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Movie Review

Little Nikita

Reviewed by: Brett Willis

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Moviemaking Quality:

Primary Audience:
Mature Teen to Adult
Spy, Drama
1 hr. 38 min.
Year of Release:
USA Release:
Relevant Issues
Cover art for “Little Nikita”
Featuring: Sidney Poitier, River Phoenix, Richard Jenkins, Caroline Kava, Richard Bradford, Richard Lynch, Loretta Devine, Lucy Deakins
Director: Richard Benjamin
Producer: Harry Gittes, Art Levinson
Distributor: Columbia

This film is average or a little below average for its genre, but Sidney Poitier and River Phoenix are both outstanding as always and do a great job within what they have to work with. The theme and content are a little edgy for a plain PG rating.

Jeff Grant (Phoenix) is the only child of a picture-perfect American family. Although he at 17 is stretching his wings, he and his parents (Caroline Kava, “Born on the Fourth of July”; Richard Jenkins) all care deeply for each other. He has a girlfriend, is planning for college—everything’s great. Until Jeff, without telling his parents, applies to Air Force Academy. Running the necessary background checks, FBI agent Parmenter (Poitier) discovers that Jeff’s parents are Russian spies—deep-cover Agents in Place, or “Sleepers.” Inactive for 20 years, the Grants assume that they’ll never be called into duty again; but there’s no guarantee.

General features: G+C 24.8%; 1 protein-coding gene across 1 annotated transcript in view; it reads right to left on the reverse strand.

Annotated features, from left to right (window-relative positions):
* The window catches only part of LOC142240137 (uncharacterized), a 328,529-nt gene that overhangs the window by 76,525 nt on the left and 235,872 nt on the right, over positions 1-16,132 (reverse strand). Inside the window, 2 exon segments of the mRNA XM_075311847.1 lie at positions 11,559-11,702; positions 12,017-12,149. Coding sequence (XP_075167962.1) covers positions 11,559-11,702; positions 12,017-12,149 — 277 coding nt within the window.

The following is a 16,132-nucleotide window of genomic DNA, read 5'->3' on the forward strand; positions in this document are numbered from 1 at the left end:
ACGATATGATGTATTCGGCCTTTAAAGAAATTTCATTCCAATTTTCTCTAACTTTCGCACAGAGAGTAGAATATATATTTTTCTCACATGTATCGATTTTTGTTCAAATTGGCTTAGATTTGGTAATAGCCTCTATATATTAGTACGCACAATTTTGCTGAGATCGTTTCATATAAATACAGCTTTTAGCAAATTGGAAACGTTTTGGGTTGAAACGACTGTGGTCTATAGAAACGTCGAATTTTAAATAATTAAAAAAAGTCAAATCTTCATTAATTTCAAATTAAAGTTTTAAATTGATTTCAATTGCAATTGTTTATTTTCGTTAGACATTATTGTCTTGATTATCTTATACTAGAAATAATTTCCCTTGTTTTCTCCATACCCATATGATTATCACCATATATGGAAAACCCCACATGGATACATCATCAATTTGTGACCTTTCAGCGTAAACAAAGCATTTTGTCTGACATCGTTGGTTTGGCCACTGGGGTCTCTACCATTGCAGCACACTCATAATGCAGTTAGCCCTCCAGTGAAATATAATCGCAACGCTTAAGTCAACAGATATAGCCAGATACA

Coincidentally, there’s a renegade double agent, “Scuba” (Richard Lynch, “Invasion USA”), extorting payment from the KGB and killing off all the Russian agents in his area of the U.S. until his demands are met. Also coincidentally, Scuba killed Parmenter’s partner 20 years ago. Agent Karpov (Richard Bradford) is sent in to deal with the situation. Karpov doesn’t have a problem with using the Grants as bait to draw Scuba out. Perhaps Parmenter (who’s working the case alone and “unofficially”) doesn’t either. Or perhaps he does. it’s a typical spy story where nothing goes as planned, yet everything falls into place.

Content Warnings

There are several killings shown onscreen or implied. Lynch’s character is not developed, but is thoroughly disgusting. Many of the other characters aren’t clear-cut good or bad, although we’re led to sympathize with the Grants over what they’re now facing after their long period of Americanization. There are about a dozen profanities, one of every variety. Normally, a single use of f* requires a PG-13 rating; the studio must have appealed. There are some family arguments; but the Grants’ closeness remains intact, once Jeff gets over the initial shock of learning that he’s been lied to all his life and his name is really Nikita. There’s a gratuitous implied sex scene between Poitier’s character and a high-school guidance counselor (Loretta Devine); due to the darkness, no nudity is visible. There are also some unnecessary sexual references (attempts at comic relief).

The numerous plot holes and coincidences, and the unrealistic behavior of some of the characters, require us to suspend disbelief throughout. I still found the film watchable because I enjoy the two lead actors. However, Poitier and Phoenix each had better 1988 films with similar subject matter (“Shoot to Kill” and “Running on Empty”, respectively).

Topic for discussion

Betrayal (finding out someone/something isn’t what you thought). Any of us might be betrayed by family, friends, church, government. Only Jesus is absolutely reliable—the same yesterday, today, and forever (Heb. 13:8).

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